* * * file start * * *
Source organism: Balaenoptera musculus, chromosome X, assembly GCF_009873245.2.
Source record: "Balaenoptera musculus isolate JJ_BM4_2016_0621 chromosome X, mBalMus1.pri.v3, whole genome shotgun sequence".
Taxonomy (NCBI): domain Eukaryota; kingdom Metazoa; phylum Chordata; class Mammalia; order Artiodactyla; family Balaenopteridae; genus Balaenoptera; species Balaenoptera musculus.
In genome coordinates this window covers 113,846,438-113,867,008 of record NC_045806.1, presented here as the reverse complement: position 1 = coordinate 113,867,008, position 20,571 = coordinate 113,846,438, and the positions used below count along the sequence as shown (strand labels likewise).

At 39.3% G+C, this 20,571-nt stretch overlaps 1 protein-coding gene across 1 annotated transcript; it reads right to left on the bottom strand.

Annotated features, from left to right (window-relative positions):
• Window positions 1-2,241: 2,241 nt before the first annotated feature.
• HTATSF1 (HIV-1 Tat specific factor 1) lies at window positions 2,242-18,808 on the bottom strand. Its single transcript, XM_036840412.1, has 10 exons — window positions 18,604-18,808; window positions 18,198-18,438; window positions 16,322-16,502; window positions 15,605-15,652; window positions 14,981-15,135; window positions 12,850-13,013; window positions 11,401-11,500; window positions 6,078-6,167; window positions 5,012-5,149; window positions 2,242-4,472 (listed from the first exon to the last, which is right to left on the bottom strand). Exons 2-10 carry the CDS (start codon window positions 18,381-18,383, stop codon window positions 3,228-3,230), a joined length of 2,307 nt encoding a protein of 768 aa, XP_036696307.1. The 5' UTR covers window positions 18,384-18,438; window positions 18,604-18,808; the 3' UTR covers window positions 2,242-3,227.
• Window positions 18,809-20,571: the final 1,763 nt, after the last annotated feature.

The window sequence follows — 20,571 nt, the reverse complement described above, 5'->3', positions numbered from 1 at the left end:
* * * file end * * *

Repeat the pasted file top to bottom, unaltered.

Source organism: Balaenoptera musculus, chromosome X, assembly GCF_009873245.2.
Source record: "Balaenoptera musculus isolate JJ_BM4_2016_0621 chromosome X, mBalMus1.pri.v3, whole genome shotgun sequence".
Taxonomy (NCBI): domain Eukaryota; kingdom Metazoa; phylum Chordata; class Mammalia; order Artiodactyla; family Balaenopteridae; genus Balaenoptera; species Balaenoptera musculus.
In genome coordinates this window covers 113,846,438-113,867,008 of record NC_045806.1, presented here as the reverse complement: position 1 = coordinate 113,867,008, position 20,571 = coordinate 113,846,438, and the positions used below count along the sequence as shown (strand labels likewise).

At 39.3% G+C, this 20,571-nt stretch overlaps 1 protein-coding gene across 1 annotated transcript; it reads right to left on the bottom strand.

Annotated features, from left to right (window-relative positions):
• Window positions 1-2,241: 2,241 nt before the first annotated feature.
• HTATSF1 (HIV-1 Tat specific factor 1) lies at window positions 2,242-18,808 on the bottom strand. Its single transcript, XM_036840412.1, has 10 exons — window positions 18,604-18,808; window positions 18,198-18,438; window positions 16,322-16,502; window positions 15,605-15,652; window positions 14,981-15,135; window positions 12,850-13,013; window positions 11,401-11,500; window positions 6,078-6,167; window positions 5,012-5,149; window positions 2,242-4,472 (listed from the first exon to the last, which is right to left on the bottom strand). Exons 2-10 carry the CDS (start codon window positions 18,381-18,383, stop codon window positions 3,228-3,230), a joined length of 2,307 nt encoding a protein of 768 aa, XP_036696307.1. The 5' UTR covers window positions 18,384-18,438; window positions 18,604-18,808; the 3' UTR covers window positions 2,242-3,227.
• Window positions 18,809-20,571: the final 1,763 nt, after the last annotated feature.

The window sequence follows — 20,571 nt, the reverse complement described above, 5'->3', positions numbered from 1 at the left end: